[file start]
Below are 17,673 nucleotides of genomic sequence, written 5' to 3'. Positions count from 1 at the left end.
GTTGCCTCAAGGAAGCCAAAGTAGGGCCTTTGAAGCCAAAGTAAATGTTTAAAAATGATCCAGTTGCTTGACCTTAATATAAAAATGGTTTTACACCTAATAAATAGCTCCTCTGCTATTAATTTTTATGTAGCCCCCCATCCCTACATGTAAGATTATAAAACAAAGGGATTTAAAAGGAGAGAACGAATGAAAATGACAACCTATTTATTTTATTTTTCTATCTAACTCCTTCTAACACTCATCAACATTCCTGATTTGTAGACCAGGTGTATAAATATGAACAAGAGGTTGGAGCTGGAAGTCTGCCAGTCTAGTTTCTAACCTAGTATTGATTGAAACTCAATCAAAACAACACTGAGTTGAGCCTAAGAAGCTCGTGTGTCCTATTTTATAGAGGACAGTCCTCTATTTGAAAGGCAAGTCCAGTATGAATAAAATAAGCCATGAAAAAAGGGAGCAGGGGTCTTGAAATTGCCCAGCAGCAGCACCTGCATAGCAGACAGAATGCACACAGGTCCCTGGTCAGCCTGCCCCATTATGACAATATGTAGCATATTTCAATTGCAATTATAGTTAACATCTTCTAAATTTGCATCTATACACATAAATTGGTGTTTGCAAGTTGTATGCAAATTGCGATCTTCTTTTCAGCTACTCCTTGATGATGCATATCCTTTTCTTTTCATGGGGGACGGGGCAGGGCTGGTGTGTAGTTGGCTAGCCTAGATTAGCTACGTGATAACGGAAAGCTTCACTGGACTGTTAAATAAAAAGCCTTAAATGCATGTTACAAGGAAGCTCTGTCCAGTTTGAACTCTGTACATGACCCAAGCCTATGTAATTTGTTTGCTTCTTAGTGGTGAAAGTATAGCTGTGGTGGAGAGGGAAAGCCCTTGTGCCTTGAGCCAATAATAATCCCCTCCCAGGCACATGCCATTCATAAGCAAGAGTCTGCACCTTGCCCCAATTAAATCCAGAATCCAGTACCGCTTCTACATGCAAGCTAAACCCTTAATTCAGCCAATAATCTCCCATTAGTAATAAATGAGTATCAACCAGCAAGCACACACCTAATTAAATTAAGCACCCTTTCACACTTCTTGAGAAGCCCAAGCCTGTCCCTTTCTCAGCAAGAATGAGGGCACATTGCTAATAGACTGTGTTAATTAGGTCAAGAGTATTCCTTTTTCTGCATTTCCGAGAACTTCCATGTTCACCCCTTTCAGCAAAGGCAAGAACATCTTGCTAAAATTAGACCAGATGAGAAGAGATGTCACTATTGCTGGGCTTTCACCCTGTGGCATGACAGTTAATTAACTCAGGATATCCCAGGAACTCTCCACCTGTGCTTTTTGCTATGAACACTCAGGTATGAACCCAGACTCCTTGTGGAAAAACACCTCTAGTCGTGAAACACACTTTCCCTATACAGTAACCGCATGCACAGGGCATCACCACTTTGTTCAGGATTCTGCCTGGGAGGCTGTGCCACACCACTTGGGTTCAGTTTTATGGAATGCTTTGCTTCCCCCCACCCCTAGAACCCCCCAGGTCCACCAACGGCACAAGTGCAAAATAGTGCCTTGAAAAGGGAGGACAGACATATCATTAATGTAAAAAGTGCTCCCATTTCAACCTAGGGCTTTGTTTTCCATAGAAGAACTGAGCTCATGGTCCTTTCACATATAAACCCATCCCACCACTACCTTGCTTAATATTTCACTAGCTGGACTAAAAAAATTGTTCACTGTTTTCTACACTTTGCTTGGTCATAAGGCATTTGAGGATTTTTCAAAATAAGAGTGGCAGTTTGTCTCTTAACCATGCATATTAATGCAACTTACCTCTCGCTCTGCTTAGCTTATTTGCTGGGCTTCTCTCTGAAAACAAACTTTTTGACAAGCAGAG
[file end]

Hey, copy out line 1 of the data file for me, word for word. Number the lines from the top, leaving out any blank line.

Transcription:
Below are 17,673 nucleotides of genomic sequence, written 5' to 3'. Positions count from 1 at the left end.